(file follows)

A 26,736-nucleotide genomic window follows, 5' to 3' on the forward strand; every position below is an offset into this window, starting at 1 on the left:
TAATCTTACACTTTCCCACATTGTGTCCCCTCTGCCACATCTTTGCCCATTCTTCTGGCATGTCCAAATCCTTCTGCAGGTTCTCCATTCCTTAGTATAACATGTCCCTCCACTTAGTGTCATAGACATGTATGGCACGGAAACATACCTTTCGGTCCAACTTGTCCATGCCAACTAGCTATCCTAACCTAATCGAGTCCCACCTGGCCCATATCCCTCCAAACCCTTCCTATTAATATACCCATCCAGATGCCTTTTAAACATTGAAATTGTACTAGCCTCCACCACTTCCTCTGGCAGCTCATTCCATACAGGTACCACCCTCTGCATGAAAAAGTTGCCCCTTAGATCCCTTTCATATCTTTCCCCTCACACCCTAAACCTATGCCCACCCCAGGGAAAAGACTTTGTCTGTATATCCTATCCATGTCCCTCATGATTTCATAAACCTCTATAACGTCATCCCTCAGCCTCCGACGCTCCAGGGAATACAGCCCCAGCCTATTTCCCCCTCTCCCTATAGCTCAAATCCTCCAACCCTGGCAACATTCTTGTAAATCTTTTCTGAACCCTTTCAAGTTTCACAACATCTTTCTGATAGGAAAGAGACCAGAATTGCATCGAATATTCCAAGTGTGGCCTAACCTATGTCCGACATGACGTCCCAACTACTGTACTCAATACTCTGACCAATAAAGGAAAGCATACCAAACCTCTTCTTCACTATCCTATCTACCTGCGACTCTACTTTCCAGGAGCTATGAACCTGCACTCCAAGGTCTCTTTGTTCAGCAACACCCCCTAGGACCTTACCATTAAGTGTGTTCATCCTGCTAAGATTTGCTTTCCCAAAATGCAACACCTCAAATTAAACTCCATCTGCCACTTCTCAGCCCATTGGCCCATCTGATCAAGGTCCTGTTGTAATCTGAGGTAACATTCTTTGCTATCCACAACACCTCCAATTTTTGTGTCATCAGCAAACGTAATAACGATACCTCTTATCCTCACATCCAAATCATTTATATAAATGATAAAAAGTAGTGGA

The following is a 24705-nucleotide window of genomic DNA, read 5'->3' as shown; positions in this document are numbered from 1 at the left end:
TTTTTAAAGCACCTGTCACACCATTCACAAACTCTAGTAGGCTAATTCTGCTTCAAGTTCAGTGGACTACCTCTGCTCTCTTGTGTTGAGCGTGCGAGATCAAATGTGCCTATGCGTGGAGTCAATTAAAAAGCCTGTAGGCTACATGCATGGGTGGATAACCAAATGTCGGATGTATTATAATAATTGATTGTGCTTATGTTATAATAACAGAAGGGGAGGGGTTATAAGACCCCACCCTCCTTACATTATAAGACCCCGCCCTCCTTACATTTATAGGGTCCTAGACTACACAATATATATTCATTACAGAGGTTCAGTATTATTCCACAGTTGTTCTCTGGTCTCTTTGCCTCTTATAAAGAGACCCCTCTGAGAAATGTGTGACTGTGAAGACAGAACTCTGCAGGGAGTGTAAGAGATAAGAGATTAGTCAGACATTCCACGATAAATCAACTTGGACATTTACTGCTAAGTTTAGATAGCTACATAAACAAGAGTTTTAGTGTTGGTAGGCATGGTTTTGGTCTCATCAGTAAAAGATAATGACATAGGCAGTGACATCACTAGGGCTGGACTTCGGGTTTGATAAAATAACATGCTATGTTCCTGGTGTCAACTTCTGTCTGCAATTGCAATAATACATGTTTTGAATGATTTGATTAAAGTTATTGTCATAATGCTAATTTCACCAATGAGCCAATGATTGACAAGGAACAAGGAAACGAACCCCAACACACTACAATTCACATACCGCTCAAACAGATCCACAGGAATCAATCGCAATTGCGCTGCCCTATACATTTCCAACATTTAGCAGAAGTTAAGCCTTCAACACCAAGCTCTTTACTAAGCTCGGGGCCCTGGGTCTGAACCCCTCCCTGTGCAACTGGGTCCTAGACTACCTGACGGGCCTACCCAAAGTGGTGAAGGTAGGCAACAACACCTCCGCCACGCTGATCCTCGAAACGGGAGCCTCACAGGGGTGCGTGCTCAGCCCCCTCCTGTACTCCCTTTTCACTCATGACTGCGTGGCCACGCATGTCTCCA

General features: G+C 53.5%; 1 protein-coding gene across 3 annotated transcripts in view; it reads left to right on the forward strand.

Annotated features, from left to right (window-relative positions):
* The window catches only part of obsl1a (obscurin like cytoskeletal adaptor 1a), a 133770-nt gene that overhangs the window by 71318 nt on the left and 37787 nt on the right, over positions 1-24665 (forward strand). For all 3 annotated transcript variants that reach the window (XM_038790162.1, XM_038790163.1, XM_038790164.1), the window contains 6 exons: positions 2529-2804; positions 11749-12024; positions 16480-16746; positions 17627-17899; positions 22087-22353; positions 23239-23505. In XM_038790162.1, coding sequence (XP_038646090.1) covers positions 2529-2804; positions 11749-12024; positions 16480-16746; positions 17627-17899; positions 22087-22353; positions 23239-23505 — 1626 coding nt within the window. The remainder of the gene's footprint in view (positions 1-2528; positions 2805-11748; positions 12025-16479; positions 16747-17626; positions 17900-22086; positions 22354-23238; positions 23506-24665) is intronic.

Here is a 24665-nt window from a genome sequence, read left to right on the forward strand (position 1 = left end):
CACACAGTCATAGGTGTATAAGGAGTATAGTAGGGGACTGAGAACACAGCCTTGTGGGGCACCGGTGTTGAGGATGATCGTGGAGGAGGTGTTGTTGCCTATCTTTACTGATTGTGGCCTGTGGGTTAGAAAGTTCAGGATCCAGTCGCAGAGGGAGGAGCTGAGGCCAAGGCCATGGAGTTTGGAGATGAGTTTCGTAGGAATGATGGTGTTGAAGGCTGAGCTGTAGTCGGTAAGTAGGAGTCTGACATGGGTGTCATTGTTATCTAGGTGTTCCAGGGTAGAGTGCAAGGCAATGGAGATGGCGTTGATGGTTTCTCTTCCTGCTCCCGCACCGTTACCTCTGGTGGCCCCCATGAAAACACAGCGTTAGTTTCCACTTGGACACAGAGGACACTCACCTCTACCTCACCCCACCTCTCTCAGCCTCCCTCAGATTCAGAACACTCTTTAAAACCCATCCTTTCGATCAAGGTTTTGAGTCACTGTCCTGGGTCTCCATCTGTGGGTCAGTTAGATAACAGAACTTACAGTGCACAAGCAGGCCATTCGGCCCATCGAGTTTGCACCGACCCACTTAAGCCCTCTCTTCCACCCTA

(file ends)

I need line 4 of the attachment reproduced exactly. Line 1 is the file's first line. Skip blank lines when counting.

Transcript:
TTTTTAAAGCACCTGTCACACCATTCACAAACTCTAGTAGGCTAATTCTGCTTCAAGTTCAGTGGACTACCTCTGCTCTCTTGTGTTGAGCGTGCGAGATCAAATGTGCCTATGCGTGGAGTCAATTAAAAAGCCTGTAGGCTACATGCATGGGTGGATAACCAAATGTCGGATGTATTATAATAATTGATTGTGCTTATGTTATAATAACAGAAGGGGAGGGGTTATAAGACCCCACCCTCCTTACATTATAAGACCCCGCCCTCCTTACATTTATAGGGTCCTAGACTACACAATATATATTCATTACAGAGGTTCAGTATTATTCCACAGTTGTTCTCTGGTCTCTTTGCCTCTTATAAAGAGACCCCTCTGAGAAATGTGTGACTGTGAAGACAGAACTCTGCAGGGAGTGTAAGAGATAAGAGATTAGTCAGACATTCCACGATAAATCAACTTGGACATTTACTGCTAAGTTTAGATAGCTACATAAACAAGAGTTTTAGTGTTGGTAGGCATGGTTTTGGTCTCATCAGTAAAAGATAATGACATAGGCAGTGACATCACTAGGGCTGGACTTCGGGTTTGATAAAATAACATGCTATGTTCCTGGTGTCAACTTCTGTCTGCAATTGCAATAATACATGTTTTGAATGATTTGATTAAAGTTATTGTCATAATGCTAATTTCACCAATGAGCCAATGATTGACAAGGAACAAGGAAACGAACCCCAACACACTACAATTCACATACCGCTCAAACAGATCCACAGGAATCAATCGCAATTGCGCTGCCCTATACATTTCCAACATTTAGCAGAAGTTAAGCCTTCAACACCAAGCTCTTTACTAAGCTCGGGGCCCTGGGTCTGAACCCCTCCCTGTGCAACTGGGTCCTAGACTACCTGACGGGCCTACCCAAAGTGGTGAAGGTAGGCAACAACACCTCCGCCACGCTGATCCTCGAAACGGGAGCCTCACAGGGGTGCGTGCTCAGCCCCCTCCTGTACTCCCTTTTCACTCATGACTGCGTGGCCACGCATGTCTCCA